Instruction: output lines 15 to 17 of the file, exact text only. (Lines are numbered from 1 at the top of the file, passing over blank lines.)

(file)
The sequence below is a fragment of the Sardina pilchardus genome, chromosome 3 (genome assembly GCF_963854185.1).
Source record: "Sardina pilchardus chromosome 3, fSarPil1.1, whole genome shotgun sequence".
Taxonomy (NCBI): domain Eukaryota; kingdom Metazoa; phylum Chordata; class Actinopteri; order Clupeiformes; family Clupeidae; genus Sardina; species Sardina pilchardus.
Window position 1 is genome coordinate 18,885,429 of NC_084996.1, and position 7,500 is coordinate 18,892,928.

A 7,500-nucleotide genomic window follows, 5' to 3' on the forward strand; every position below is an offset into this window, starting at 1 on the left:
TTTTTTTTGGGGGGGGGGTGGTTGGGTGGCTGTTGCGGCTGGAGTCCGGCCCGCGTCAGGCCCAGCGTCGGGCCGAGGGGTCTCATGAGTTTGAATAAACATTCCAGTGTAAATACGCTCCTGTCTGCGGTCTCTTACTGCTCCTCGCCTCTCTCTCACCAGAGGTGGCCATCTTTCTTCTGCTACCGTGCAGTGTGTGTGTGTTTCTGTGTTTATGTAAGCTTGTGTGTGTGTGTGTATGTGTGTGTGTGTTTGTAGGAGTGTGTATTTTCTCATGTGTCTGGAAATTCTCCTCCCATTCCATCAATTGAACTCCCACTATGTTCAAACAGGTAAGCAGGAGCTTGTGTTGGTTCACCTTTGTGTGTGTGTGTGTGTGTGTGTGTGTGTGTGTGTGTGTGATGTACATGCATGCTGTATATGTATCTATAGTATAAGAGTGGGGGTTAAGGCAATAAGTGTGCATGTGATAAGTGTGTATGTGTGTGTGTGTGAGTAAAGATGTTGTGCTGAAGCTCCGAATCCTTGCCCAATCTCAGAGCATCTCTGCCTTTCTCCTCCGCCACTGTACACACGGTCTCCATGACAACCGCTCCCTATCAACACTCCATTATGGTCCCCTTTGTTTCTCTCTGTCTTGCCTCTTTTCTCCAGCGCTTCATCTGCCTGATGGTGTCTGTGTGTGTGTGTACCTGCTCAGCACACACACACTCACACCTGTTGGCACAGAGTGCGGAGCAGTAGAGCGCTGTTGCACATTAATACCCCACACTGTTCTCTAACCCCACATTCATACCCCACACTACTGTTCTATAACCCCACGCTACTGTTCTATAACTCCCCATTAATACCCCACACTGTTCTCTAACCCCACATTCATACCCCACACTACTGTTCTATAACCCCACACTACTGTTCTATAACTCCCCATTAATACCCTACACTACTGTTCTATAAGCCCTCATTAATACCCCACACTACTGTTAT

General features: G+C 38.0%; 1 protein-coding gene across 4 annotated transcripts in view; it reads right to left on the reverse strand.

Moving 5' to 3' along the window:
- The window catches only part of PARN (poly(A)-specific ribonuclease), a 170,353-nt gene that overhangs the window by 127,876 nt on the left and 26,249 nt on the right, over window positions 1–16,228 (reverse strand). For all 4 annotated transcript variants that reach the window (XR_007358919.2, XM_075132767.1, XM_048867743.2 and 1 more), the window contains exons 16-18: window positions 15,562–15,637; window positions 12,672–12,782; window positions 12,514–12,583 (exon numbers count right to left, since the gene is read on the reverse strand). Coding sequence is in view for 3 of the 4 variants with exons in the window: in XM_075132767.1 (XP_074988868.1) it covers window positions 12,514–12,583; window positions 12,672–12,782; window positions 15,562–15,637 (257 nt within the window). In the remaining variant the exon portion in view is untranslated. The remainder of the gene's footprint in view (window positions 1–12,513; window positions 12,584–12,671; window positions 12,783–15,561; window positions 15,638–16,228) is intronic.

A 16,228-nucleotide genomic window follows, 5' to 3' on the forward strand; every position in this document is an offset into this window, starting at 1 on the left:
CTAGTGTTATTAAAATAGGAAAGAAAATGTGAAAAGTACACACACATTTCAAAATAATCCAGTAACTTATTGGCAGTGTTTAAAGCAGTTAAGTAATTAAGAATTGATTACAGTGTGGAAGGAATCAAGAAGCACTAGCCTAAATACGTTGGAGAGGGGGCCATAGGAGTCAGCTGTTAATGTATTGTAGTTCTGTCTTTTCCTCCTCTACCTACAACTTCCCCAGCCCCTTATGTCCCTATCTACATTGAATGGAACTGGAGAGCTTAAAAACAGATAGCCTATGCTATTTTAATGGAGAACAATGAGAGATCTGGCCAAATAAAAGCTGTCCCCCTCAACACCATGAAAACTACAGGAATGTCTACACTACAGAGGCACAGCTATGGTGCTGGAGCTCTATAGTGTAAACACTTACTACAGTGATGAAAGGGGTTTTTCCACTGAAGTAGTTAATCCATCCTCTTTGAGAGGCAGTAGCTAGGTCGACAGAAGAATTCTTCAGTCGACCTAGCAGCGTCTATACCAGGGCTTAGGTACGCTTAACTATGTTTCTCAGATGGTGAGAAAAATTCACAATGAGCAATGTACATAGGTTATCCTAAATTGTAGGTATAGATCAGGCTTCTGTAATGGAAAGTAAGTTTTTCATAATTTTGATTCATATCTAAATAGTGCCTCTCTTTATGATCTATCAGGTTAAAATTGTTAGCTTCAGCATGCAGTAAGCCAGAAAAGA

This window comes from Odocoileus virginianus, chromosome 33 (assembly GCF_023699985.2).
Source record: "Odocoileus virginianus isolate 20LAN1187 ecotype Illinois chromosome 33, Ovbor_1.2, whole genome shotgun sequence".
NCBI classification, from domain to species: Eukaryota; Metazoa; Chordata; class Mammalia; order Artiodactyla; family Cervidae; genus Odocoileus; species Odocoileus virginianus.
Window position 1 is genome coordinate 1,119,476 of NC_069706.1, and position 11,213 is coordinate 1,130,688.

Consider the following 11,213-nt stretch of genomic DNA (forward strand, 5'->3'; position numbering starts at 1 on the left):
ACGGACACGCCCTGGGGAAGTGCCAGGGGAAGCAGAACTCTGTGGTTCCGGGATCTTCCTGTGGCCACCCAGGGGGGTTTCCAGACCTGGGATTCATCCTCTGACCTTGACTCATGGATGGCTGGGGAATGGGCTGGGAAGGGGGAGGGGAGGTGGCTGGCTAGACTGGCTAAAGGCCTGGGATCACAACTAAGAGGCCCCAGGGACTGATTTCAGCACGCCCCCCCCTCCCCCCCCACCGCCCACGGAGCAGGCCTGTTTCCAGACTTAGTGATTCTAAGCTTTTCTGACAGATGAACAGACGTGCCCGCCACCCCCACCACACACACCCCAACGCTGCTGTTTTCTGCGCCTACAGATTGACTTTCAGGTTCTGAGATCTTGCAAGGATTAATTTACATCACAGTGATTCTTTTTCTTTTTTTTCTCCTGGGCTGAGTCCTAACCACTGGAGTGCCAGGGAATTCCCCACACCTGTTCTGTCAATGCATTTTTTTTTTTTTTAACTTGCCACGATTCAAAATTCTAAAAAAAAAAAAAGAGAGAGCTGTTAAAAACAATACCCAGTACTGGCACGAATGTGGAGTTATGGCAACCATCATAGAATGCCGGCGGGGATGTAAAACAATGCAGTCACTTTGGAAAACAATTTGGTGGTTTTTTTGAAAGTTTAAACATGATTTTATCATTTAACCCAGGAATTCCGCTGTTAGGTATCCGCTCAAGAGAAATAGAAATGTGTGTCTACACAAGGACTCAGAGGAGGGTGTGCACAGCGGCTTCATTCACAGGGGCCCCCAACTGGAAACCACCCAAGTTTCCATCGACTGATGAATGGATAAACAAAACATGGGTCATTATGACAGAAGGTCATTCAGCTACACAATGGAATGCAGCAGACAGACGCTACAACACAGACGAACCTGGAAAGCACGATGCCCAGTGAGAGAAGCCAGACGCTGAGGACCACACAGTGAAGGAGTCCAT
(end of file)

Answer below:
Window position 1 is genome coordinate 1,119,476 of NC_069706.1, and position 11,213 is coordinate 1,130,688.

Consider the following 11,213-nt stretch of genomic DNA (forward strand, 5'->3'; position numbering starts at 1 on the left):
ACGGACACGCCCTGGGGAAGTGCCAGGGGAAGCAGAACTCTGTGGTTCCGGGATCTTCCTGTGGCCACCCAGGGGGGTTTCCAGACCTGGGATTCATCCTCTGACCTTGACTCATGGATGGCTGGGGAATGGGCTGGGAAGGGGGAGGGGAGGTGGCTGGCTAGACTGGCTAAAGGCCTGGGATCACAACTAAGAGGCCCCAGGGACTGATTTCAGCACGCCCCCCCCTCCCCCCCCACCGCCCACGGAGCAGGCCTGTTTCCAGACTTAGTGATTCTAAGCTTTTCTGACAGATGAACAGACGTGCCCGCCACCCCCACCACACACACCCCAACGCTGCTGTTTTCTGCGCCTACAGATTGACTTTCAGGTTCTGAGATCTTGCAAGGATTAATTTACATCACAGTGATTCTTTTTCTTTTTTTTCTCCTGGGCTGAGTCCTAACCACTGGAGTGCCAGGGAATTCCCCACACCTGTTCTGTCAATGCATTTTTTTTTTTTTTAACTTGCCACGATTCAAAATTCTAAAAAAAAAAAAAGAGAGAGCTGTTAAAAACAATACCCAGTACTGGCACGAATGTGGAGTTATGGCAACCATCATAGAATGCCGGCGGGGATGTAAAACAATGCAGTCACTTTGGAAAACAATTTGGTGGTTTTTTTGAAAGTTTAAACATGATTTTATCATTTAACCCAGGAATTCCGCTGTTAGGTATCCGCTCAAGAGAAATAGAAATGTGTGTCTACACAAGGACTCAGAGGAGGGTGTGCACAGCGGCTTCATTCACAGGGGCCCCCAACTGGAAACCACCCAAGTTTCCATCGACTGATGAATGGATAAACAAAACATGGGTCATTATGACAGAAGGTCATTCAGCTACACAATGGAATGCAGCAGACAGACGCTACAACACAGACGAACCTGGAAAGCACGATGCCCAGTGAGAGAAGCCAGACGCTGAGGACCACACAGTGAAGGAGTCCAT